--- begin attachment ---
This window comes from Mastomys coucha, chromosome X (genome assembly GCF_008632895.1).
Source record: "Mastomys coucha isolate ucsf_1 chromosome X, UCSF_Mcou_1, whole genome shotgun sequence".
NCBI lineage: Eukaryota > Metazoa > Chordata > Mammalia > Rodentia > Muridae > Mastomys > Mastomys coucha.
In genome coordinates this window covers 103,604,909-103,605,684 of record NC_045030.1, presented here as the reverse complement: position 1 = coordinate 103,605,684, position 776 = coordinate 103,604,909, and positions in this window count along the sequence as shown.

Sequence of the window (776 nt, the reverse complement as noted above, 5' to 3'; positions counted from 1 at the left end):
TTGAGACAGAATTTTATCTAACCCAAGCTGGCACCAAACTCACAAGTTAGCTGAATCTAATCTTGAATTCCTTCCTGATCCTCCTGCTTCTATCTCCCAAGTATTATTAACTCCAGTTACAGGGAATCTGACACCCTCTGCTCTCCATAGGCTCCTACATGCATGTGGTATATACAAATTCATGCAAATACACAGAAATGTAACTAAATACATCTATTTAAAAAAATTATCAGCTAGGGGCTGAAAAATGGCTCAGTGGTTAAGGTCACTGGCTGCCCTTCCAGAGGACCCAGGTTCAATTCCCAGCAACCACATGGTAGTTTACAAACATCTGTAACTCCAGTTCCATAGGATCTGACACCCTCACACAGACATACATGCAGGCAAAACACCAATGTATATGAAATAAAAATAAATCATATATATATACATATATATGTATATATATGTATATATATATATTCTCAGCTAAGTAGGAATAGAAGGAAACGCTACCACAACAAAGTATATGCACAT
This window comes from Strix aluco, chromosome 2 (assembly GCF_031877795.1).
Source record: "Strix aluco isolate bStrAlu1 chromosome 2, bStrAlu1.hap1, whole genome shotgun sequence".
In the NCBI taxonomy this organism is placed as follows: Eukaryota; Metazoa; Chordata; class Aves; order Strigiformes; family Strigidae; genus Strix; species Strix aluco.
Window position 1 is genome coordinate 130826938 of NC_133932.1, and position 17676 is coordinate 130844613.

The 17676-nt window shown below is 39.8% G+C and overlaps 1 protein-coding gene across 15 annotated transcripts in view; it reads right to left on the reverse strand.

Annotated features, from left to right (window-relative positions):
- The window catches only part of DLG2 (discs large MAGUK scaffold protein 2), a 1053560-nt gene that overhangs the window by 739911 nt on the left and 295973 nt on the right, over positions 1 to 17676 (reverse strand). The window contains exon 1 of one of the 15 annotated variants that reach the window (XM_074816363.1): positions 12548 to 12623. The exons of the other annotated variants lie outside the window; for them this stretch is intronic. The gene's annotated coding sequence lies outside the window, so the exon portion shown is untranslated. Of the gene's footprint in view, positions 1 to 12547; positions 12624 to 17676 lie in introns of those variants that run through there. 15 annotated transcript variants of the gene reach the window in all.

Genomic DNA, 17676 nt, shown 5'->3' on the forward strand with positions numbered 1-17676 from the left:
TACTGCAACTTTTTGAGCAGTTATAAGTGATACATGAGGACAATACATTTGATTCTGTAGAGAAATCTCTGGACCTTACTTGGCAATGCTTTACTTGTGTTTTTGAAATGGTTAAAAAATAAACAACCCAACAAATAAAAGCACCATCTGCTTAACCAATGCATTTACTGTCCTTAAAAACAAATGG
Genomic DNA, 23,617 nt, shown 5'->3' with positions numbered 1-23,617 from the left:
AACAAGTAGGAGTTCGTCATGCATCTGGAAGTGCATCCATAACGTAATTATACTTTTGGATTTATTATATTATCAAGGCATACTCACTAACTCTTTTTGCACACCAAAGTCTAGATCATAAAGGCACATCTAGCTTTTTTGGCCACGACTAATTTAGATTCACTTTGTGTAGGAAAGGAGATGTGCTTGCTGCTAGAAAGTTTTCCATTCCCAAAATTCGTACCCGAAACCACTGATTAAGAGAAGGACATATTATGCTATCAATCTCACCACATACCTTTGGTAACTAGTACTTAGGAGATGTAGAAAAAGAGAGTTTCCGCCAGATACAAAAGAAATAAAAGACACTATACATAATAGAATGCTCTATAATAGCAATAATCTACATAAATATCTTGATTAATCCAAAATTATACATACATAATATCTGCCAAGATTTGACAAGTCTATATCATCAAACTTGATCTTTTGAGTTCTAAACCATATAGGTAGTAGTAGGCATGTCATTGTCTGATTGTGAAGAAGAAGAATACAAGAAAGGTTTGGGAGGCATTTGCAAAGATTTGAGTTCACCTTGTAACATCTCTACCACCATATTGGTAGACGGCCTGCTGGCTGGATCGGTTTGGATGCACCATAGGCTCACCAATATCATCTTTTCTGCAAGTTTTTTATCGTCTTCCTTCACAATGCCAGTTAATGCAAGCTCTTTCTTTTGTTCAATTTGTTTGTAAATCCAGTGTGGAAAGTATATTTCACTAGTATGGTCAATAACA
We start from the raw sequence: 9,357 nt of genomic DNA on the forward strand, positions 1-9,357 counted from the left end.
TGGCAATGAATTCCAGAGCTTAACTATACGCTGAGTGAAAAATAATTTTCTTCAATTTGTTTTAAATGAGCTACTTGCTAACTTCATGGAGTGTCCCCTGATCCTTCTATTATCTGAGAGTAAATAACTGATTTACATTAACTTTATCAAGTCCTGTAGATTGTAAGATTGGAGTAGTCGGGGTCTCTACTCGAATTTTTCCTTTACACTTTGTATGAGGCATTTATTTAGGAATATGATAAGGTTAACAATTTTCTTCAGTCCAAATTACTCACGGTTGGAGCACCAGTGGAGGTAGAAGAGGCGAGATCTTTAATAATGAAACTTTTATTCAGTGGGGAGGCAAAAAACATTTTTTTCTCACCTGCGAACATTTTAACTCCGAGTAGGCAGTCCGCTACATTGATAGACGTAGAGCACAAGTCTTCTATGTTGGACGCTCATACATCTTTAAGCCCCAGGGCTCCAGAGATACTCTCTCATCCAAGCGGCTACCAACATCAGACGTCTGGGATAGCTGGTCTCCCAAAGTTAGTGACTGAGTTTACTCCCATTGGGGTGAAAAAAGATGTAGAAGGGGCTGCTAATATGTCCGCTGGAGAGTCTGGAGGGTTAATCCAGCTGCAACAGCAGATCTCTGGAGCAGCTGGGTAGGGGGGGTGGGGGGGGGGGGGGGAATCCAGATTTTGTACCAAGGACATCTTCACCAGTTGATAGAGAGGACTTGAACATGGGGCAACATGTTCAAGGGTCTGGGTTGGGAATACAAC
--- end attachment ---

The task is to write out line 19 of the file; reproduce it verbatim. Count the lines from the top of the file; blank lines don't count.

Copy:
TGGCAATGAATTCCAGAGCTTAACTATACGCTGAGTGAAAAATAATTTTCTTCAATTTGTTTTAAATGAGCTACTTGCTAACTTCATGGAGTGTCCCCTGATCCTTCTATTATCTGAGAGTAAATAACTGATTTACATTAACTTTATCAAGTCCTGTAGATTGTAAGATTGGAGTAGTCGGGGTCTCTACTCGAATTTTTCCTTTACACTTTGTATGAGGCATTTATTTAGGAATATGATAAGGTTAACAATTTTCTTCAGTCCAAATTACTCACGGTTGGAGCACCAGTGGAGGTAGAAGAGGCGAGATCTTTAATAATGAAACTTTTATTCAGTGGGGAGGCAAAAAACATTTTTTTCTCACCTGCGAACATTTTAACTCCGAGTAGGCAGTCCGCTACATTGATAGACGTAGAGCACAAGTCTTCTATGTTGGACGCTCATACATCTTTAAGCCCCAGGGCTCCAGAGATACTCTCTCATCCAAGCGGCTACCAACATCAGACGTCTGGGATAGCTGGTCTCCCAAAGTTAGTGACTGAGTTTACTCCCATTGGGGTGAAAAAAGATGTAGAAGGGGCTGCTAATATGTCCGCTGGAGAGTCTGGAGGGTTAATCCAGCTGCAACAGCAGATCTCTGGAGCAGCTGGGTAGGGGGGGTGGGGGGGGGGGGGGGAATCCAGATTTTGTACCAAGGACATCTTCACCAGTTGATAGAGAGGACTTGAACATGGGGCAACATGTTCAAGGGTCTGGGTTGGGAATACAAC